CCTV in Forest Fields: Lessons from BrumTagged as: anpr birmingham cctv local_communities repression sabotage science_and_technology sumac-centre surveillance
One of the things that most disturbs friends from other countries when they first arrive in Britain is the omnipresence of CCTV. Whilst in Europe people are used to seeing cameras at major stations and airports and on government buildings and banks, they are nothing like as prevalent as the cameras we have. And they are certainly never stationed in residential neighbourhoods (or the toilets of junior schools!). The outrage caused by such a development would see them removed immediately, by legal means or sabotage by angry locals. Many visitors are shocked at how widespread the use of this invasive and authoritarian technology is in the UK.
To be fair, we haven't allowed the cameras in without a whimper or two of dissent. In Nottingham, the introduction of CCTV in Forest Fields was vigorously opposed through the proper channels... to complete indifference by the authorities. The cameras have now been spying on the neighbourhood for some time without anything being done about them. There is even one located a few yards down the road from the gate of the Sumac Centre social centre, well placed to keep tabs on who's going to what meetings and gatherings. The attitude of local anti-authoritarians seems to be that "there's nothing we can do about it."
But CCTV doesn't just cause problems for a few anarchists who want to plot in peace. The recent outrage about 'anti-terrorism' cameras in Birmingham might shed light on an altogether more sinister attempt at social control. West Midlands Police, via the Safer Birmingham Partnership, used £3m of anti-terror funding to install 150 Automatic Numberplate Recognition (ANPR) cameras to form "rings of steel" around the Washwood Heath and Sparkbrook neighbourhoods. These were designed to prevent any vehicles entering or leaving the areas without their registration numbers being registered. 72 of the cameras were covert. Why did they pick those particular areas for this intense surveillance? Because they are predominantly Muslim.
Fortunately the residents of Washwood Heath and Sparkbrook were a bit more militant than the residents of Forest Fields and the outrage that they expressed forced local politicians and police into a humiliating climbdown. Bags were soon put over the visible cameras and there were (unverifiable) assurances that the covert cameras would be inactivated too.
The Birmingham case has shed a new light on the state's motivations for and tactics in deploying its CCTV empire of millions of cameras. Whilst "preventing terrorism" has long been cited as a reason for CCTV deployment near the seats of power and on public transport, it has never previously been admitted to as a reason for spying on residential neighbourhoods. Could the cameras in Forest Fields, one of Nottingham's biggest Muslim neighbourhoods, be being used for these purposes too? Some commentators have pointed out that some of the masts are conveniently placed near some of Forest Fields' mosques.
We might not even know the extent to which CCTV has been installed in the area. The revelation that scores of covert cameras can be installed in an area once the justification of anti-terrorism is invoked is extremely worrying and suggests they are not trying to "prevent crime" at all but are trying to entrap. The state has really let the genie out of the bottle with the Birmingham botch because now people know they are being spied on without their consent. The "paranoia" that anti-CCTV campaigners have been accused of in the past when claiming that cameras can be used to spy on communities has turned out to be reality.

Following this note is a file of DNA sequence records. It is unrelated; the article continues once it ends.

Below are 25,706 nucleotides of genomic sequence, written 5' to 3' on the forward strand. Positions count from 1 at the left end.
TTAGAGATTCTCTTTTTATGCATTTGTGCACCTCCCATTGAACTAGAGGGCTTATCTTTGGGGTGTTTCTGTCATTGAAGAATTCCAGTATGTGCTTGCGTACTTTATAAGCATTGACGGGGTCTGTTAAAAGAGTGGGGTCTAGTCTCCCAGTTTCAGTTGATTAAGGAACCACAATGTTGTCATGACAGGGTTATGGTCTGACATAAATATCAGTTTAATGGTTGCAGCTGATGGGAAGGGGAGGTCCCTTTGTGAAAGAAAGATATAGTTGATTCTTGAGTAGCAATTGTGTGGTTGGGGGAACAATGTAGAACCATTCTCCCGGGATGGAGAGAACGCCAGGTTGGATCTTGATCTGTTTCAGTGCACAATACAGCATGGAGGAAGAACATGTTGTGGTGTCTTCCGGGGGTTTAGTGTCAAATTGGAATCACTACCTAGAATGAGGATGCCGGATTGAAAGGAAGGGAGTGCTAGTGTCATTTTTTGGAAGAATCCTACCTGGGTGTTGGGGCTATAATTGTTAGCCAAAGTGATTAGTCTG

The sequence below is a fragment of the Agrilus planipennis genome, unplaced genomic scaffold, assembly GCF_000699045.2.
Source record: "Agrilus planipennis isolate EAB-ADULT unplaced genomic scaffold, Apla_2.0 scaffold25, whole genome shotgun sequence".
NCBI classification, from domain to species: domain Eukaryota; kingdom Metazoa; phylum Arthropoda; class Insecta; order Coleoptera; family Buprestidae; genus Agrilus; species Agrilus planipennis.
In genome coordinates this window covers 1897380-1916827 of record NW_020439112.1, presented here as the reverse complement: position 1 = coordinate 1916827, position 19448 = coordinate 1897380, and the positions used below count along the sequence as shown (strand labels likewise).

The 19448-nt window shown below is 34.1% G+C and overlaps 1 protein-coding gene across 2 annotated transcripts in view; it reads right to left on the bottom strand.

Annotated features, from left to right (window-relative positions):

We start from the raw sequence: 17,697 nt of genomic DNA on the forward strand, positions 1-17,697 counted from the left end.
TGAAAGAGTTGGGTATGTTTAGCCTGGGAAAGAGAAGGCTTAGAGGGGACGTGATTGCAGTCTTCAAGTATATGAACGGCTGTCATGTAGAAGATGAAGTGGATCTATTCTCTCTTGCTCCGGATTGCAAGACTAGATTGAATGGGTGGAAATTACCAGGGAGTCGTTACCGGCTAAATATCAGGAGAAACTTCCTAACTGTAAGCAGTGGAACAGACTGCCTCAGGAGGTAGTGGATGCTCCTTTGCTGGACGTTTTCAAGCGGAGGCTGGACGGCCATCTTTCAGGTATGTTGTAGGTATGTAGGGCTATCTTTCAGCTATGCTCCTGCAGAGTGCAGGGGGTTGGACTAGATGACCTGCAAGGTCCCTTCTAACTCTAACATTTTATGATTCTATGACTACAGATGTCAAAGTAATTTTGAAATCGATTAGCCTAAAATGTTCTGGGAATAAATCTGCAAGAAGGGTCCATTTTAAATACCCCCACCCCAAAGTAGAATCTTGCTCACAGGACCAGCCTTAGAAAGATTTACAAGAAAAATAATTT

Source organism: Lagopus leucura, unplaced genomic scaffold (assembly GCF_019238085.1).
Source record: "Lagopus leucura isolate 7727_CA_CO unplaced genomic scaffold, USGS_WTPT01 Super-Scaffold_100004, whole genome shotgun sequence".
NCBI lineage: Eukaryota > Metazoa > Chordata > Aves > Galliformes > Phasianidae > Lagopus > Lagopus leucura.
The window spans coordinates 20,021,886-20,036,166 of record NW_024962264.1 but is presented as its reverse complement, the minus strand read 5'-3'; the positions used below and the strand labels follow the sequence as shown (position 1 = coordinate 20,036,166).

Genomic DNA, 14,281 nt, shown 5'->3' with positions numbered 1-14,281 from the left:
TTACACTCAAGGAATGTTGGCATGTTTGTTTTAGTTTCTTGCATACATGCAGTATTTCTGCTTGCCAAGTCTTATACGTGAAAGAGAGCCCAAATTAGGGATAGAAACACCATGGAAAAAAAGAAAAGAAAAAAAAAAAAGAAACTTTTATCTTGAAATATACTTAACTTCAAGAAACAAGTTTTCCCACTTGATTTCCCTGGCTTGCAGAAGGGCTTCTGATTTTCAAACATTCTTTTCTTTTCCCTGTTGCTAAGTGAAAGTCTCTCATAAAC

The Home Office and police have always struggled to make the case that CCTV helps to prevent crime (even their own studies suggest otherwise). Recent attempts to convince locals to accept surveillance of their homes and streets have focussed on dealing with "anti-social behaviour" instead. What this really means is relying on the state to mediate your relationships with your neighbours for you. Many in Forest Fields bought that line and supported the scheme as a result. It seems that our communities have become so fragmented that some people actually want cops, and the army of fake cops that strut up and down behind them, to sort out their lives for them.
And once enough people have accepted that the cameras are going to solve everything for us, there's no easy way of going back. Now that the masts are up the authorities can use them for anything they want, whether it is checking who is going to the mosque or who's attending which direct action gathering at the Sumac, and we won't know they're doing it.
The newspaper reports of how the Birmingham cameras were stopped focus on community leaders and public meetings, but a report from a friend in Brum reveals a different story. According to him, the public campaign went side by side with a campaign of vandalism against the cameras and threats to "turn them off or we will". The local authorities, scenting a widespread rebellion against them, turned the cameras off to limit the damage. Perhaps the residents of Forest Fields could learn a lesson or two from this rather less polite approach.
 http://www.independent.co.uk/news/education/education-news/antivandal-cctv-in-school-toilets-defended-1756067.html | http://www.theregister.co.uk/2008/08/19/school_cctv/
 http://www.forestfields.org.uk/ | http://www.indymedia.org.uk/en/2009/04/428746.html | http://www.nottinghamcity.gov.uk/index.aspx?articleid=6025
 http://email@example.com/blog/2007/10/national_cctv_strategy_worryingly_incomplete.html | http://www.no-cctv.org.uk/caseagainst/docs/Assessing_the_impact_of_CCTV-HO_study292.pdf | http://www.nacro.org.uk/data/resources/nacro-2004120299.pdf